Where the Initial Position setting would allow you to tweak the starting position (before the first decoded edge from Simple Parallel analyzer input), and the Scale Factor (default: 0, interpreted as 1) will allow you to tweak the display value and calculate both the scaled_position and scaled_rate columns in the HLA output frame. Finally, the Initial Rate allows for user-defined rate for the first frame output (default: 0).

#include <stddisclaimer>

I definitely can’t guarantee that it works correctly or as anyone would prefer (as I have limited expertise with this type of input waveform), and it definitely depends on user configuration settings being set properly as described above. Also, the one example *.sal file provided appeared to only go in one direction, so I didn’t have a test waveform going the other way. However, it was an interesting practical tutorial to learn some HLA basics :slight_smile:

Finally, I didn’t include an acceleration value, since it seems like you needed a fair amount of user-defined post-processing (filtering) to have more meaningful data. I figured you could calculate additional derived measurements from a CSV export and decided to keep this decoder simple. Likewise, if you want any charts/graphs, you need to use the CSV export data anyway until Saleae implements the virtual channel feature described previously.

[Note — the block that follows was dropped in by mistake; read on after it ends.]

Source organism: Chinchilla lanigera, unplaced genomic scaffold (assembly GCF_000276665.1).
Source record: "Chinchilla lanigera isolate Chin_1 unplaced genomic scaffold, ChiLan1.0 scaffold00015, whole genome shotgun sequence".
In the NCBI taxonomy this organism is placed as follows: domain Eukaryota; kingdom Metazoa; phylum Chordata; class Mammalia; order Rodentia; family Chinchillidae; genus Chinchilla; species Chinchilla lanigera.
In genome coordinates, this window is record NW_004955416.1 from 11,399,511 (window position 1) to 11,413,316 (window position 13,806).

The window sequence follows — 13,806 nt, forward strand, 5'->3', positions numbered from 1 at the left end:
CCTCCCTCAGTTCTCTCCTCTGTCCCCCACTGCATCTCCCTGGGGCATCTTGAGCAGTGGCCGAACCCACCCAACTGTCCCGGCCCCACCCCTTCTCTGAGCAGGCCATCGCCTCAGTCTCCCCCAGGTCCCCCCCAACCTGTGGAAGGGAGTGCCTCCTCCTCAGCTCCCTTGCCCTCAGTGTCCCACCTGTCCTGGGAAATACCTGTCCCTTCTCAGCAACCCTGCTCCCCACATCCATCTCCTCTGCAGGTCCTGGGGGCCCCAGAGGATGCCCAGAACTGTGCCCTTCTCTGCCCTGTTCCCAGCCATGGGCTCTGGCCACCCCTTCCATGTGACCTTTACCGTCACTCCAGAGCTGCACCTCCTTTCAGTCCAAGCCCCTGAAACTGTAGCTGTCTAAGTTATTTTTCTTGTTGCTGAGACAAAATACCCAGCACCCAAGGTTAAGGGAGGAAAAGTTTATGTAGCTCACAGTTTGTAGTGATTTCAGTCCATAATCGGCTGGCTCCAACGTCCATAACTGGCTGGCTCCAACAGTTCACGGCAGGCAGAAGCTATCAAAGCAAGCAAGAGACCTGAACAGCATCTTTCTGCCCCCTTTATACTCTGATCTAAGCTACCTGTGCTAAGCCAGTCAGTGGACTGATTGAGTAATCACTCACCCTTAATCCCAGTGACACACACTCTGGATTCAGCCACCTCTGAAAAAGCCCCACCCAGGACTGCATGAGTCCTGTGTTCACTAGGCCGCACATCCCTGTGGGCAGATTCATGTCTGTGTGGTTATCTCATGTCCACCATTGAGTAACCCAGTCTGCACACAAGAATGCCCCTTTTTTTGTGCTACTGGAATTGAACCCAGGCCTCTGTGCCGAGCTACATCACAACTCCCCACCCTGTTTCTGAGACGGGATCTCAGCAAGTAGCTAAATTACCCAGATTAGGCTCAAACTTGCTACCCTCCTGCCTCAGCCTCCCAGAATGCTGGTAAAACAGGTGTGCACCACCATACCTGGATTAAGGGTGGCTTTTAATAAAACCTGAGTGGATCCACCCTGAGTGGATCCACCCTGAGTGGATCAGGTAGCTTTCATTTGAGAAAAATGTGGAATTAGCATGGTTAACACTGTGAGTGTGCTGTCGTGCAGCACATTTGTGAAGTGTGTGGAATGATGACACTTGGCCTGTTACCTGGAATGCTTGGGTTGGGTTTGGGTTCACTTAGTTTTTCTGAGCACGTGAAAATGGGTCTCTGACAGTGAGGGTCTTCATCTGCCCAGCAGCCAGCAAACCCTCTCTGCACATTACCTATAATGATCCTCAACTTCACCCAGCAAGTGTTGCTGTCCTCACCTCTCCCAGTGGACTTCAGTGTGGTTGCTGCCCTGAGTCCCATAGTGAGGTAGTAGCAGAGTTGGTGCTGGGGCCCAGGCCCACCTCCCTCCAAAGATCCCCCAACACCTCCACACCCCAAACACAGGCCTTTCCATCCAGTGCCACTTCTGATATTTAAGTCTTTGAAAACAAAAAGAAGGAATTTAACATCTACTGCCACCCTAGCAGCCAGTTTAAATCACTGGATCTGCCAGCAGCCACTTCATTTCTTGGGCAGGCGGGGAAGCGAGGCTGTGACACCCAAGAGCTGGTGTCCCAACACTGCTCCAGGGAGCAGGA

image
its counting 4 times as fast. I reckon we would need the LLA in C++ for a correct implementation. But basically it’s what I need. Thanks for that!

Okay, so it looks like you want X4 encoding vs. X1 – and that does mean you’d need a custom LLA, as it isn’t possible with the technique that I showed previously.

BTW: Are you on Windows platform, or something else?

Also, according to:

… it looks like even my simplified decoder wouldn’t quite decode correctly for even the X1 method, as it is only monitoring rising (not falling) edges of Channel A (ENCA) waveform. In the counterclockwise (reverse) direction, it would still be using rising edges to decrement – and could therefore have some accuracy/precision errors for anything that is changing direction frequently.
Note: this makes sense, as a rising edge in one direction should be a falling edge going the other way.